Geotechnical centrifuge model testing for pile foundation re-use

Begaj Qerimi, L. (2009). Geotechnical centrifuge model testing for pile foundation re-use. (Unpublished Doctoral thesis, City, University of London)

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Abstract

In recent years development is at premium in many European cities. With life cycles of 25-30 years of buildings in financial cities and about 40 years in regional centres the
ground is becoming more and more congested with redundant foundations. As the underground development of services and infrastructure already confines the location of building foundations, redundant foundations only add to this problem.

The research described in this thesis, using centrifuge model testing, describes how the existing pile foundations in overconsolidated clay are likely to behave when their loading conditions are changed by unloading caused by demolition and subsequent reloading. This is done with the view to re-use the existing pile foundations for the new redevelopments. The influence of the new foundations on the existing foundations is also described. By re-using the foundations, the use of raw materials is reduced, the energy consummation for construction is reduced, the volume of soil from foundation construction is eliminated and the construction time significantly reduced, consequently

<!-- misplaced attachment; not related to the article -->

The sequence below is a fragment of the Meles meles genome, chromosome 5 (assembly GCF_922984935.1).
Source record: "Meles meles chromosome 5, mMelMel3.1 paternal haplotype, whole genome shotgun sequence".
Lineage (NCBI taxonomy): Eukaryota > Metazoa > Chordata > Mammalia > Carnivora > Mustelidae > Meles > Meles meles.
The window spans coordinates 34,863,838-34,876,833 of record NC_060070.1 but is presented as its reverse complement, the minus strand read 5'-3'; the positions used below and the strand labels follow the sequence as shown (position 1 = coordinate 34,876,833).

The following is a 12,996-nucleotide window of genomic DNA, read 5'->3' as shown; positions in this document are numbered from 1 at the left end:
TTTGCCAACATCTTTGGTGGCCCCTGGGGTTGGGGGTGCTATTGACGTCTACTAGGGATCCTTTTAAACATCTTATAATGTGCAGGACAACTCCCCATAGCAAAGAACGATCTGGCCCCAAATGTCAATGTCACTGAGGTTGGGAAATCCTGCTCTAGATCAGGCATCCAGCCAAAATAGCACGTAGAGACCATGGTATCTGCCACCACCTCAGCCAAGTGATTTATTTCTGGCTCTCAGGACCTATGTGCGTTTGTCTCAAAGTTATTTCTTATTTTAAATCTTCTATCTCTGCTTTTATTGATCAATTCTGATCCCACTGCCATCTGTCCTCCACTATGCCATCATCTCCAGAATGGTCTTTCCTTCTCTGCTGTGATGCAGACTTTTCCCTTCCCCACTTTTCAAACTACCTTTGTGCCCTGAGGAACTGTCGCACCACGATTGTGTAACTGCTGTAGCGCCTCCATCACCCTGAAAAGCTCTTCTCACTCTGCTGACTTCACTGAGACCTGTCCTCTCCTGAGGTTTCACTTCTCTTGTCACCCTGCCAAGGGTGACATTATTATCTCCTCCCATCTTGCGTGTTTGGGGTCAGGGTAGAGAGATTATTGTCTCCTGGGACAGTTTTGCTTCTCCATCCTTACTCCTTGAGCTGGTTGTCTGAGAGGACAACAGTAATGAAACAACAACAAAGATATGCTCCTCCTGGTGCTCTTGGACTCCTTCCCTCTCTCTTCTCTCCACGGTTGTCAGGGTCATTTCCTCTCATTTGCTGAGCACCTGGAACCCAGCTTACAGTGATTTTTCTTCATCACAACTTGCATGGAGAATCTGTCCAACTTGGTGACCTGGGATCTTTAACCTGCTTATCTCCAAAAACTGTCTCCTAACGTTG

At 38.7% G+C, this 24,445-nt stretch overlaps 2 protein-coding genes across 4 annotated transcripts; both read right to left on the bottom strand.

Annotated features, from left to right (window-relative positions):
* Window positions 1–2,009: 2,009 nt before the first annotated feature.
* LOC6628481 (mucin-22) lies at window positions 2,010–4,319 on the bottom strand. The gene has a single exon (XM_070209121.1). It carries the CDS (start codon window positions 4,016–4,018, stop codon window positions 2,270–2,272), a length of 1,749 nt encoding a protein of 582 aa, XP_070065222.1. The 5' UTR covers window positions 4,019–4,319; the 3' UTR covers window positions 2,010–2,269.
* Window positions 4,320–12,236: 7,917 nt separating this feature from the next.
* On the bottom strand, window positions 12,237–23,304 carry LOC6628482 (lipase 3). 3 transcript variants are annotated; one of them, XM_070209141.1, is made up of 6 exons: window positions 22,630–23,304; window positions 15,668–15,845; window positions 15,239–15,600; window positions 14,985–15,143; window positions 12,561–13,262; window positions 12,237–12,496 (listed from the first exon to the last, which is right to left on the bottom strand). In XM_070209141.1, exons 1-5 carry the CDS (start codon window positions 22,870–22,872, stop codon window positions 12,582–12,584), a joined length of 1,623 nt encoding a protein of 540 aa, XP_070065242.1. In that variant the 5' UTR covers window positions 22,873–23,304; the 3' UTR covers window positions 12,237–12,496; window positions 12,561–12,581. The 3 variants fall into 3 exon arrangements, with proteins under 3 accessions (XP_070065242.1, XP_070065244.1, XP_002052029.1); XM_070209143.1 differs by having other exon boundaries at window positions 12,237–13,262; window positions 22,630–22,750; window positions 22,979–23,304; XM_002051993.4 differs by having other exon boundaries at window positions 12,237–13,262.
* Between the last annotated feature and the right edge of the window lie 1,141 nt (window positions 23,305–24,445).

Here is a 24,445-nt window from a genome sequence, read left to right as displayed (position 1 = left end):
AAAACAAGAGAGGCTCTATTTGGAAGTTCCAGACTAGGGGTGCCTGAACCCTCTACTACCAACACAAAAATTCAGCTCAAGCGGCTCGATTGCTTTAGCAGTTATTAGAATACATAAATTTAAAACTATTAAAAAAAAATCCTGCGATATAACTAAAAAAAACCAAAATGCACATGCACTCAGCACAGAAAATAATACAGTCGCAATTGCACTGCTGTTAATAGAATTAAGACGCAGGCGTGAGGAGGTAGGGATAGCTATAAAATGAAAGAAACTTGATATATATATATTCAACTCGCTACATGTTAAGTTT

reducing the whole costing of a structure.

Experimental data was obtained from series of twenty one centrifuge model tests undertaken at 60g. The geometry of the model was such that it was possible to test two sets of foundations with each test. The performance of piles in overconsolidated clay when subjected to load/unload/reload cycles and the influence of supplementary piles used to achieve the required capacity were investigated. The model tests include comparison of the behaviour of bored piles when supplemented with mini piles of different length, number and spacing (centre to centre distance between the mini piles and the existing centre pile).

An increase in capacity was observed when single piles were subjected to load cycles. It was found that this increase in capacity is dependent on the previous loading
conditions of the pile. The behaviour of enhanced piles was characterised using a single pile test as datum test. The influence of these novel pile groups on the existing pile was dependent on the number, length of the mini-piles in the group and centre to centre spacing between the existing and new pile foundation.

Item Type: Thesis (Doctoral)
Subjects: T Technology > TA Engineering (General). Civil engineering (General)
Divisions: School of Engineering & Mathematical Sciences > Engineering
URI: http://openaccess.city.ac.uk/id/eprint/17452

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